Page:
T. Rowe Price's decision to bar a group of American Airlines employees from trading in their 401(k) plans may point to ways for fund firms to protect themselves and plan sponsors from potential liabilities.
The firm banned 1,300 employees of the airline from trading in funds in the company's retirement plan in an attempt to deter mass trading by a group that subscribes to EZTracker, an investment newsletter for airline employees, according to a report from Reuters. Another 800 workers were warned about their trading activity.
Not the first time
The newsletter's recommendations have shaped trading activity in the past: In April, EZTracker suggested participants sell out of T. Rowe Price's high-yield fund, five months after suggesting readers buy it, according to Reuters.
Though it's entirely up to a plan participant how he or she decides to invest, fund families and plan sponsors can be at risk when investors use their 401(k) accounts to trade en masse.
“Trading restrictions are nothing new,” said Fred Reish, partner at Drinker Biddle & Reath LLP. “The last time people talked about this was in the late 1990s and early 2000s.”
Back then, the Securities and Exchange Commission and other regulators dropped the boom on mutual fund families due to charges of trading irregularities. Companies swept up in the controversy in-cluded Putnam Investments, where certain 401(k) plan participants were allowed to shuffle money across different funds and participate in market timing and excessive short-term trading.
Retirement plan providers with participants who time the market are at risk, since participants who don't partake in the activity can pursue the mutual fund family in court and allege that the market-timers have an unfair advantage, noted Marcia Wagner, a managing director with The Wagner Law Group.
Companies have since taken steps to curtail such actions. In the 401(k) space, for example, record keepers and fund managers can impose bans on trading. T. Rowe put language in its fund prospectuses in 2010 to allow the funds to reject trades that could dilute the value of the funds' shares, according to Reuters.
T. Rowe Price's spokesman Bill Benintende said the firm has a fiduciary obligation to protect the interests of shareholders against excessive trading “that may disrupt portfolio management and negatively impact performance.”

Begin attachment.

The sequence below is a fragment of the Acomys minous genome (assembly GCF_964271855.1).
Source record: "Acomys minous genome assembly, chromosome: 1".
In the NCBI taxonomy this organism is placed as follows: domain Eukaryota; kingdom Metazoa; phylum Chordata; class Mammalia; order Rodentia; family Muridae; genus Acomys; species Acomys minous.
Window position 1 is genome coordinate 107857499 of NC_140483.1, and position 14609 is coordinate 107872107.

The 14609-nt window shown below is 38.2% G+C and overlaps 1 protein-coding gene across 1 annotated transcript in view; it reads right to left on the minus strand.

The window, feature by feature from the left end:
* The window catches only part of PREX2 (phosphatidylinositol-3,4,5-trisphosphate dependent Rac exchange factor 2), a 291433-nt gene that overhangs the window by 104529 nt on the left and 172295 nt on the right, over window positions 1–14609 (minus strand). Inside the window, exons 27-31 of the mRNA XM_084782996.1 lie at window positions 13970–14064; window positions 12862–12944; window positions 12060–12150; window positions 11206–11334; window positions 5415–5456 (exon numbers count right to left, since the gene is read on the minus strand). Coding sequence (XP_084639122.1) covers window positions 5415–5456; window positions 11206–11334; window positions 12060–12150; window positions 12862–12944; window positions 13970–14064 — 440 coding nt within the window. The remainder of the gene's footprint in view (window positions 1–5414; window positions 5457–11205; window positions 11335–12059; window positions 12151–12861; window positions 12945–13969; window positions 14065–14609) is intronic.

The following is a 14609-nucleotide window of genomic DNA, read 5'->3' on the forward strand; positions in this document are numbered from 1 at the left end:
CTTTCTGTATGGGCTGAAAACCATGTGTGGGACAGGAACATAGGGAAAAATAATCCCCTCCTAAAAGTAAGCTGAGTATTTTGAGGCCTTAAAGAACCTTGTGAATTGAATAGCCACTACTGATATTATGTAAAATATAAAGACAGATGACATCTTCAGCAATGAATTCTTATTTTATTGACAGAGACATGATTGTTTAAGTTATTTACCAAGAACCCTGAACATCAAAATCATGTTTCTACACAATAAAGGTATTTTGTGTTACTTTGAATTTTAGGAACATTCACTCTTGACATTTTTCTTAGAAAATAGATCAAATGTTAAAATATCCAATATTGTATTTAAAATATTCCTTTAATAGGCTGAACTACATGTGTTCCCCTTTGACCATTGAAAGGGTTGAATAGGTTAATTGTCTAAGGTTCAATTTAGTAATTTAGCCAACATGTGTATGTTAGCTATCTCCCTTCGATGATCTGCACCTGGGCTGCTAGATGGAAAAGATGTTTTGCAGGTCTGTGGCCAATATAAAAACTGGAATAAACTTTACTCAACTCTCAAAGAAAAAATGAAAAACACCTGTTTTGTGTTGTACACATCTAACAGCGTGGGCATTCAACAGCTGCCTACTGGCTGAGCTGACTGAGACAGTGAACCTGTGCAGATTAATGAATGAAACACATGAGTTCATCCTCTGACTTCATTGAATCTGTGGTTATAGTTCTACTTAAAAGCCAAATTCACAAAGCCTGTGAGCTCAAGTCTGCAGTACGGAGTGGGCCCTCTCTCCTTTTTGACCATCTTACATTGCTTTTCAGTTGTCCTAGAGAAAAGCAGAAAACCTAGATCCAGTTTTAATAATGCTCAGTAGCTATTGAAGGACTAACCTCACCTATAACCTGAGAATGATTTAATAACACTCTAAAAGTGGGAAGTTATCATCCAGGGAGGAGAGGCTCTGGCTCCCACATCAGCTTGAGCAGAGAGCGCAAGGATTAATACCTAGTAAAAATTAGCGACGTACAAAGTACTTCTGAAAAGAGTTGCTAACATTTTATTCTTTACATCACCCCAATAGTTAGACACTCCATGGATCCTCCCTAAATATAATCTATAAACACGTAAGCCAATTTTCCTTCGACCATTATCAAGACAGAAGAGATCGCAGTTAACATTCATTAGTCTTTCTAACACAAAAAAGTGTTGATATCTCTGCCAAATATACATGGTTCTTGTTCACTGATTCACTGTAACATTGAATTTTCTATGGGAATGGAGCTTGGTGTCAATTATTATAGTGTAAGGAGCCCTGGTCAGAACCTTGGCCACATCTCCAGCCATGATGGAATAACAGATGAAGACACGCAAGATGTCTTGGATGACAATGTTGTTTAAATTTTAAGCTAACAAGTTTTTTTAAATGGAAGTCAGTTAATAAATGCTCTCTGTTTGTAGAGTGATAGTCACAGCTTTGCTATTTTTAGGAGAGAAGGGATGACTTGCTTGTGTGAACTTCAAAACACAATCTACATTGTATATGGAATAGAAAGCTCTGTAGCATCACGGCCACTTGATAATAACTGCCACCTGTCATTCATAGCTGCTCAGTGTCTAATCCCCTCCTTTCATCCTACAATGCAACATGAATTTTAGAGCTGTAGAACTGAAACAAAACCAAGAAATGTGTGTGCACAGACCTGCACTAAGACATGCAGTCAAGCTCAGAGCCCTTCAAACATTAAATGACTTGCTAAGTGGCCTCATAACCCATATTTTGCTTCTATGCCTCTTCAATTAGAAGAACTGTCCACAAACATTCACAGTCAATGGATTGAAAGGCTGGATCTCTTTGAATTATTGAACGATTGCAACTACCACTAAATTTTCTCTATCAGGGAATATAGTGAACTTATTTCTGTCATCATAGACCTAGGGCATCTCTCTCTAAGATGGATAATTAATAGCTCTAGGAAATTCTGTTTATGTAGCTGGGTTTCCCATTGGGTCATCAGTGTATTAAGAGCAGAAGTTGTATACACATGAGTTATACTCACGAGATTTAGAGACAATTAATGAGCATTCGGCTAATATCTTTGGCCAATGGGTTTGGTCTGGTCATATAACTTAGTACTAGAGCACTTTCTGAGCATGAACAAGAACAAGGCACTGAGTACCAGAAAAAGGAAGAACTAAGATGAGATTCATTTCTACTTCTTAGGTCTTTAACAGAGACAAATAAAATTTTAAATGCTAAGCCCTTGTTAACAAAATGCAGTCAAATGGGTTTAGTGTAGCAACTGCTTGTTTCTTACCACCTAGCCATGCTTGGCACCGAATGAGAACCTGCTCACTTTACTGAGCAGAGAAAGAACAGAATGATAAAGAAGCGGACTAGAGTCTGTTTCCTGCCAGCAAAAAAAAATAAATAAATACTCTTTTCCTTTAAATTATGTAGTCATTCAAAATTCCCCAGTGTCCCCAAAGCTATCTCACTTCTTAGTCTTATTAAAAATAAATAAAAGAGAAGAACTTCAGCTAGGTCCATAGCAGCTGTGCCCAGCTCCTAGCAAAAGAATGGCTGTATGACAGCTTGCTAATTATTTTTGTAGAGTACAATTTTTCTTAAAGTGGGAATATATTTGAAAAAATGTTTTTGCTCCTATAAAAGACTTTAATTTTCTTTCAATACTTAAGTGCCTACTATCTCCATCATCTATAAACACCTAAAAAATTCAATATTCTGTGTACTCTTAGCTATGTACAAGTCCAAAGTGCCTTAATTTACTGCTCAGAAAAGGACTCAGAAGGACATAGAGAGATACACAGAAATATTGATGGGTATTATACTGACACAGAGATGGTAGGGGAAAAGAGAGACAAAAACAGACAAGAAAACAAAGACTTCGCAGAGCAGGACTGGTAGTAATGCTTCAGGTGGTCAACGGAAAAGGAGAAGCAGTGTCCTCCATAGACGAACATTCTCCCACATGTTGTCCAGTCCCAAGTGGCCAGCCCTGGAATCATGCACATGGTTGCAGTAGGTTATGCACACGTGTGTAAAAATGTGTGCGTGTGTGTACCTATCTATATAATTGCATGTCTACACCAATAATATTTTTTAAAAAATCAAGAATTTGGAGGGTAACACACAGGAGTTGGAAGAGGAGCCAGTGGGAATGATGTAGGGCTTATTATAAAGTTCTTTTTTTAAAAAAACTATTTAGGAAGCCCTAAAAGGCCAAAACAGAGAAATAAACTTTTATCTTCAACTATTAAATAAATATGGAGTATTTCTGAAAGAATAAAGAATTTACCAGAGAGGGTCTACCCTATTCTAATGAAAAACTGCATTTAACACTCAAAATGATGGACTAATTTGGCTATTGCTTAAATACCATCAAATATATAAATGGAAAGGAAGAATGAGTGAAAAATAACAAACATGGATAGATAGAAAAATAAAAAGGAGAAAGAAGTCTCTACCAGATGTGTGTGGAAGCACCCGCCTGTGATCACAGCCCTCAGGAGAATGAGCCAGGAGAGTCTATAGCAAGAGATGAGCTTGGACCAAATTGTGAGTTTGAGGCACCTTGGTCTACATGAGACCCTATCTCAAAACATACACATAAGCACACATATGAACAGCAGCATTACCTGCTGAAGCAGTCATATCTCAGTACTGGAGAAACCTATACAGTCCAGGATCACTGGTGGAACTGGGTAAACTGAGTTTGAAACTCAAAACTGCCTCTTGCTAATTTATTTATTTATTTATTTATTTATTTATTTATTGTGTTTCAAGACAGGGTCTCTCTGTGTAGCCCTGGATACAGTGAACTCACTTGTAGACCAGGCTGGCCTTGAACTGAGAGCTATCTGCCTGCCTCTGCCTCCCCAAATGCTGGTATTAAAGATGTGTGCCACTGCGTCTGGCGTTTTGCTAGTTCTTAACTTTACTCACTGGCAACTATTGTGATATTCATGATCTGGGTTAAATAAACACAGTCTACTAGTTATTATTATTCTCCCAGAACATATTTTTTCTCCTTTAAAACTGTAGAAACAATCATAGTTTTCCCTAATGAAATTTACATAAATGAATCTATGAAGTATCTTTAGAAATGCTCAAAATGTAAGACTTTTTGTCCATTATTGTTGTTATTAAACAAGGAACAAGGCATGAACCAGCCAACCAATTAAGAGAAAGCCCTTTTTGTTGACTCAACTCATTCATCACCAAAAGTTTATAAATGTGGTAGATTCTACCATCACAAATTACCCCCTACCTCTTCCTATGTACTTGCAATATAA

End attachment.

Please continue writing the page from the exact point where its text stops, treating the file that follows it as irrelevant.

“In this case, we issued several warnings about excessive trading by a small minority of plan participants over a period of years,” he said. “Ultimately, to protect fund shareholders, we permanently banned these participants from exchanging money into the T. Rowe Price funds in the plan.”
Mr. Benintende said the participants still are allowed to invest new money into the funds via payroll deduction, and they can redeem money from the funds at any time.
Another issue is that the plan sponsor doesn't want to be left holding the bag if the trades go wrong.
“This comes down to fiduciary prudence, either protecting participants from themselves or making sure that they don't gain leverage over others and short sell,” Ms. Wagner said.
Paul Flaningan, a spokesman for American Airlines, said: “When we spoke with T. Rowe Price about the activity of a smaller group of about 1,300 participants, the fund managers explained the rules of the prospectus and the impact of this group to all plan members. American supports licensed financial advice for all of the participants in our Super Saver plan.”
Frequent traders can cause other inconveniences: Fund managers may need to buy and sell stock to accommodate the activities of those who trade regularly, Mr. Reish added.
A permanent ban on trading raises the question of what happens to the participant who was trading as part of a longer-term strategy and is now trapped in an allocation that could go out of vogue. Mr. Reish said, hypothetically, a fund provider could permit investors to sell out of their position and move to cash.
The odds aren't in the favor of participants who decide to sue fund providers for imposing such bans, leaving them stuck, Mr. Reish said.
“Broadly, if the restrictions interfere with legitimate long-term investing and proper asset allocations, then the fiduciaries should consider removing the mutual fund,” he said. “The mutual funds themselves are pretty well-removed from the fray and can go by the rules in their prospectuses. I think the court would side with the mutual fund provider and the record keeper.”